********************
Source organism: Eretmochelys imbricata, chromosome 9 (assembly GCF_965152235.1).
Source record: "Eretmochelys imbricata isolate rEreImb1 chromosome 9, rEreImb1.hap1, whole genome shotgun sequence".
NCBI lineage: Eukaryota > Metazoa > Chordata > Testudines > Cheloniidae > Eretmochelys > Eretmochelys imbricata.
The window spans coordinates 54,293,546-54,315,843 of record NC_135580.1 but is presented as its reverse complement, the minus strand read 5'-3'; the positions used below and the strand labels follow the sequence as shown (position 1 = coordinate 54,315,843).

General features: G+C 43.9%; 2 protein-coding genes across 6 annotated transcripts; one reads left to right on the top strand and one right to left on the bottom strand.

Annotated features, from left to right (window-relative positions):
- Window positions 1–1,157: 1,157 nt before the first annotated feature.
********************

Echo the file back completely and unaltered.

Source organism: Eretmochelys imbricata, chromosome 9 (assembly GCF_965152235.1).
Source record: "Eretmochelys imbricata isolate rEreImb1 chromosome 9, rEreImb1.hap1, whole genome shotgun sequence".
NCBI lineage: Eukaryota > Metazoa > Chordata > Testudines > Cheloniidae > Eretmochelys > Eretmochelys imbricata.
The window spans coordinates 54,293,546-54,315,843 of record NC_135580.1 but is presented as its reverse complement, the minus strand read 5'-3'; the positions used below and the strand labels follow the sequence as shown (position 1 = coordinate 54,315,843).

General features: G+C 43.9%; 2 protein-coding genes across 6 annotated transcripts; one reads left to right on the top strand and one right to left on the bottom strand.

Annotated features, from left to right (window-relative positions):
- Window positions 1–1,157: 1,157 nt before the first annotated feature.